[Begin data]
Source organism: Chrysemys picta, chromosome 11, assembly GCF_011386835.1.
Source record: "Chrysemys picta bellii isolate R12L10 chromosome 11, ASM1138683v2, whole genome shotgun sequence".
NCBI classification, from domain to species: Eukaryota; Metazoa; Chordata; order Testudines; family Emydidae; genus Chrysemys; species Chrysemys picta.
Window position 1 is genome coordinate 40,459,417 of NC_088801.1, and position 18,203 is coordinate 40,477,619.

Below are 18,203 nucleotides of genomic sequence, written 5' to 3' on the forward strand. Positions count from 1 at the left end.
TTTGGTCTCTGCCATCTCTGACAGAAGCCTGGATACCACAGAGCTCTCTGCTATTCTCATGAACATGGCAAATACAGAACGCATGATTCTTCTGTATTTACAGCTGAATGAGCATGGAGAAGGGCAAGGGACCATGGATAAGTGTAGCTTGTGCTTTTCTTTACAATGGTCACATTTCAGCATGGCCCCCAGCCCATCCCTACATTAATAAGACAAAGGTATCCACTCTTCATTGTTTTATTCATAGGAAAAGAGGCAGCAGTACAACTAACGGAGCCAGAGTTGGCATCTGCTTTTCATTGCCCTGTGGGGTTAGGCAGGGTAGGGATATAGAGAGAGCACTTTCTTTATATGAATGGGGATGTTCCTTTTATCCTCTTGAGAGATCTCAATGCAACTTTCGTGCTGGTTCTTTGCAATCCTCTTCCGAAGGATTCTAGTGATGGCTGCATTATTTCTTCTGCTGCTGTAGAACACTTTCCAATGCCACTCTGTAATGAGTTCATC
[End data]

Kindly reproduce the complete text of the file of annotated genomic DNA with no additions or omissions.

Source organism: Chrysemys picta, chromosome 11, assembly GCF_011386835.1.
Source record: "Chrysemys picta bellii isolate R12L10 chromosome 11, ASM1138683v2, whole genome shotgun sequence".
NCBI classification, from domain to species: Eukaryota; Metazoa; Chordata; order Testudines; family Emydidae; genus Chrysemys; species Chrysemys picta.
Window position 1 is genome coordinate 40,459,417 of NC_088801.1, and position 18,203 is coordinate 40,477,619.

Below are 18,203 nucleotides of genomic sequence, written 5' to 3' on the forward strand. Positions count from 1 at the left end.
TTTGGTCTCTGCCATCTCTGACAGAAGCCTGGATACCACAGAGCTCTCTGCTATTCTCATGAACATGGCAAATACAGAACGCATGATTCTTCTGTATTTACAGCTGAATGAGCATGGAGAAGGGCAAGGGACCATGGATAAGTGTAGCTTGTGCTTTTCTTTACAATGGTCACATTTCAGCATGGCCCCCAGCCCATCCCTACATTAATAAGACAAAGGTATCCACTCTTCATTGTTTTATTCATAGGAAAAGAGGCAGCAGTACAACTAACGGAGCCAGAGTTGGCATCTGCTTTTCATTGCCCTGTGGGGTTAGGCAGGGTAGGGATATAGAGAGAGCACTTTCTTTATATGAATGGGGATGTTCCTTTTATCCTCTTGAGAGATCTCAATGCAACTTTCGTGCTGGTTCTTTGCAATCCTCTTCCGAAGGATTCTAGTGATGGCTGCATTATTTCTTCTGCTGCTGTAGAACACTTTCCAATGCCACTCTGTAATGAGTTCATC